- Associated Press - Monday, September 18, 2017

WALNUT RIDGE, Ark. (AP) - Paul Calkin was greeted by a special guest during the weekend: the daughter of his World War II plane’s late navigator.

The Jonesboro Sun reports Anne Jasperson, the daughter of navigator Bob Nelson, made the 14-hour trip to meet her father’s friend and war companion and listen to his WWII stories at the Wings of Honor Museum in Walnut Ridge on Saturday.

“My father considered Paul a brother,” Jasperson said. “My father never told me his war stories. It was hard for him, but I loved getting to hear Paul’s stories today. It gave me pieces of my father’s past that I did not know until now. These men deserve to be honored, and I’m glad their stories are still being told.”

Calkin, now 93, entered WWII as an 18-year-old and soon became a waist-gunner on a B-17 bomber. While on the plane, Calkin said he unknowingly shot down a German ace pilot and made some rough landings.

On one such instance, on the way to bomb a German plane manufacturing station, an enemy plane took out one of the plane’s four engines. The plane still completed its mission of bombing the plant, but on its way out, another engine was hit by anti-aircraft artillery.

The plane turned around and made its way back toward England. While in the air, two German aircraft flanked the plane. Though both enemy planes were shot down, they managed to take out another engine. The ship was dangerously low on fuel, so the plane landed safely in the water just past the coast of France.

The men were taken to ally territory to a medical facility. Once he had taken his shirt off, Calkin said he noticed a piece of shrapnel in his arm. Calkin was awarded the Purple Heart medal 56 years later, although the plane crash gave him another medal, called the flying goldfish, for landing in the water.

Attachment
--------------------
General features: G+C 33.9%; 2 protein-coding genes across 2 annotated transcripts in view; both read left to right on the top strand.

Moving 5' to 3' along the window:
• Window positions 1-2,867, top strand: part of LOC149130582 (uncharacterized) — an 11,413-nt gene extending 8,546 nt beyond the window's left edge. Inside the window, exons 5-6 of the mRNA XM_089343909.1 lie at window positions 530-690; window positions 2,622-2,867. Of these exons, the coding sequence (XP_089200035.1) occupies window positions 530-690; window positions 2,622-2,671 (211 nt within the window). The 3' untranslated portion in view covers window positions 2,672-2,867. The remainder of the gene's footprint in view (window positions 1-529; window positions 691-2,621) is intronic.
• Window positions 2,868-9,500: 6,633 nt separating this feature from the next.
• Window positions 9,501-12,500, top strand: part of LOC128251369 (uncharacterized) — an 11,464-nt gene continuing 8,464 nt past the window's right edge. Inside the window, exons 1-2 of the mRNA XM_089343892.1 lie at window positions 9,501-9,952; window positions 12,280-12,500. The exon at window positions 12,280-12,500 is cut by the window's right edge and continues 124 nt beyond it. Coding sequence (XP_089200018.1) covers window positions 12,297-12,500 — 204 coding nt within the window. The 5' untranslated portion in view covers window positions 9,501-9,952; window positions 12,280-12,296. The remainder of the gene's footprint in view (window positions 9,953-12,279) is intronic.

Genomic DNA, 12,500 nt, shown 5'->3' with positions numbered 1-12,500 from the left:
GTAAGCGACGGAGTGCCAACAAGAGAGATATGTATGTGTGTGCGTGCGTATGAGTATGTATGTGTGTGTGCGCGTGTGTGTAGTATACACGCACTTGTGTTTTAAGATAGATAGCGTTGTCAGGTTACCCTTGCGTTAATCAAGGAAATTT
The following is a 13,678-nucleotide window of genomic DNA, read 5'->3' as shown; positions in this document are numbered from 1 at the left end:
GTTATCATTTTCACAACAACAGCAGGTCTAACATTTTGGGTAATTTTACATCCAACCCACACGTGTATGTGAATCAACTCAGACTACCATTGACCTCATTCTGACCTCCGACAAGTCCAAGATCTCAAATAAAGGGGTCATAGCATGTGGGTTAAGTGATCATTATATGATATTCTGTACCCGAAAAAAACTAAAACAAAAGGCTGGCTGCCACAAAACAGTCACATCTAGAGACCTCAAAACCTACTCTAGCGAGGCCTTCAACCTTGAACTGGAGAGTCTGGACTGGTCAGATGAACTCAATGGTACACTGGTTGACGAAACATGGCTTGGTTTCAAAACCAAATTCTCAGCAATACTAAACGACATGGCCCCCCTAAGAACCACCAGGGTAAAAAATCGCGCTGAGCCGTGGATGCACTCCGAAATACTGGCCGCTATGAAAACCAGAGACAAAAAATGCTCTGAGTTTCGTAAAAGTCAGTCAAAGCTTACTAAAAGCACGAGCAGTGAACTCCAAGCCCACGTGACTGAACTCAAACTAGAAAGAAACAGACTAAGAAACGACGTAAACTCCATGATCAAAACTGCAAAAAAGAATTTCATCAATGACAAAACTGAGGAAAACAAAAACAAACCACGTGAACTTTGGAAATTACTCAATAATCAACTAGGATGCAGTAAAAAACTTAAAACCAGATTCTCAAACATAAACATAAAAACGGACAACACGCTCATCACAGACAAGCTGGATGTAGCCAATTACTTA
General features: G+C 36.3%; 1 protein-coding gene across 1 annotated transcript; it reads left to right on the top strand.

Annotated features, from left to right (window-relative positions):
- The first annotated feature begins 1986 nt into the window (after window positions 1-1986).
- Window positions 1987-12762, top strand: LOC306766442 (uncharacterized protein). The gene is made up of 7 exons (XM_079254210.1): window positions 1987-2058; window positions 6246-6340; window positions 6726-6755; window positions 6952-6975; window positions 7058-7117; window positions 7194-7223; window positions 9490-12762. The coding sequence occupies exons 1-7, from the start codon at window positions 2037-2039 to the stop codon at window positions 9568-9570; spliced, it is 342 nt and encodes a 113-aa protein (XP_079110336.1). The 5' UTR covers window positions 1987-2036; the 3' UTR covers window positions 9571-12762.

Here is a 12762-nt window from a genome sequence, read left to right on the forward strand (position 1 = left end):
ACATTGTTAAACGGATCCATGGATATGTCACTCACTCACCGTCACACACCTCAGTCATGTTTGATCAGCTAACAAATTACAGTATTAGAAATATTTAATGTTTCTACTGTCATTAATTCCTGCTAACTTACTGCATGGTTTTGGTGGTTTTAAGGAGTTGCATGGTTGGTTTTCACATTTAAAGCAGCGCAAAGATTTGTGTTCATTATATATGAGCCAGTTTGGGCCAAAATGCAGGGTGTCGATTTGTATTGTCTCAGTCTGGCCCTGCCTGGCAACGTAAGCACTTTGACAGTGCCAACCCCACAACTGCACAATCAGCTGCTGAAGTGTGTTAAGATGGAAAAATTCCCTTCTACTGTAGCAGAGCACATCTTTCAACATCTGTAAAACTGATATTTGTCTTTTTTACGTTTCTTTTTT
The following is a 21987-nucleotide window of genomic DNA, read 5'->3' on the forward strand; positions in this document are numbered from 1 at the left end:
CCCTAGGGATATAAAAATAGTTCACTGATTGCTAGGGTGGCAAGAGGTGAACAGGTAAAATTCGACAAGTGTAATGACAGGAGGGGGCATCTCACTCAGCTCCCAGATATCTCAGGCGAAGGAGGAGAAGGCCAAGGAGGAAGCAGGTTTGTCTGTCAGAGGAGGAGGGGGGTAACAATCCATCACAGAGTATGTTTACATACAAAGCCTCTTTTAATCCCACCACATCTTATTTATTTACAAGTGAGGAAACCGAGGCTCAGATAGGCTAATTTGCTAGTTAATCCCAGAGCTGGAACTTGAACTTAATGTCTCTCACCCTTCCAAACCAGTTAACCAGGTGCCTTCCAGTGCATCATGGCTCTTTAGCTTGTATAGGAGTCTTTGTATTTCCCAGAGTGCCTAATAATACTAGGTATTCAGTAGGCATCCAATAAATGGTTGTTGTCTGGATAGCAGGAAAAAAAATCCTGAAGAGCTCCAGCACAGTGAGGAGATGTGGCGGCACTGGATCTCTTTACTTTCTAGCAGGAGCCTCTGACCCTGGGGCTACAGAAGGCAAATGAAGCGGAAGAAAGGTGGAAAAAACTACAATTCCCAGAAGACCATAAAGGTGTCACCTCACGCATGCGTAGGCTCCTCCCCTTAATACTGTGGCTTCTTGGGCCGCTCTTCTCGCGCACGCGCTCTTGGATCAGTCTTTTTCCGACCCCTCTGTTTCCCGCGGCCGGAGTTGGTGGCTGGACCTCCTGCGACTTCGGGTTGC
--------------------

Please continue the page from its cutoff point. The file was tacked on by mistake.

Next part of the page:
The men were given a furlough after the crash, but they were kept on hold for another mission soon after: D-Day, though they were never sent.

The most important mission of Calkin and Nelson’s WWII career, Calkin said, was bombing a German research facility responsible for building an atomic bomb.

“We didn’t know what an atomic bomb was at the time,” Calkin said. “We did not know how important our mission was until years later. Thankfully, when we were done, there was nothing left of the facility or its research for the Germans to use.”

Calkin’s crew was reassigned after their first tour was over, and after a 60-day furlough and rehabilitation session, during which Calkin said he got front row seats to the Miss America pageant and a 1944 World Series game pitting the St. Louis Cardinals against the St. Louis Browns against each other at their shared home field for free.

Instead of going back to England after his furlough, Calkin was sent to North Africa and Italy, though it was not long until the war ended. Calkin was then recruited to transport troops from Naples to North Africa to be returned home.

After many transports, Calkin was discharged on Oct. 5, 1945, at 21 years old. When he returned to Arkansas, he began to search for his former crewmates. Calkin discovered his first pilot had died in a crash while he was training recruits before the war ended.

Eventually, he got connected with his pilot’s daughter and established a relationship with her family after she came down to visit.

“She was 4 years old when we were deployed,” Calkin said. “I was very glad to get connected with her and her husband. They still send me a Christmas card every year.”

Calkin is the last surviving member of his original crew, but he said he was happy to meet Jasperson and learn more about his life after the war.

“He was a flight instructor in Ireland before he moved back to Wisconsin,” Jasperson said. “He died in 1988 at the age of 65.”

After the war, Nelson stayed connected with the pilot’s family after their paths diverged, and Jasperson saw pictures of the pilot’s daughter as she was growing up, which she said was a special and unexpected connection to have with Calkin.

Jasperson got connected with Calkin’s family two years ago on social media after seeing an article about Calkin and Nelson’s crew. When she heard about Calkin’s speech, she decided it was time to drive down and meet him.

Upon meeting, she gave Calkin a blue hat with a “B-17” inscription on it because the hat had once belonged to her father.

“It’s amazing what brings strangers together,” Jasperson said. “It makes the world a smaller, more connected place. It is very humbling. … It is so important to learn more about these men and to honor them for the role they played in fighting for peace.”

___

Information from: The Jonesboro Sun, https://www.jonesborosun.com


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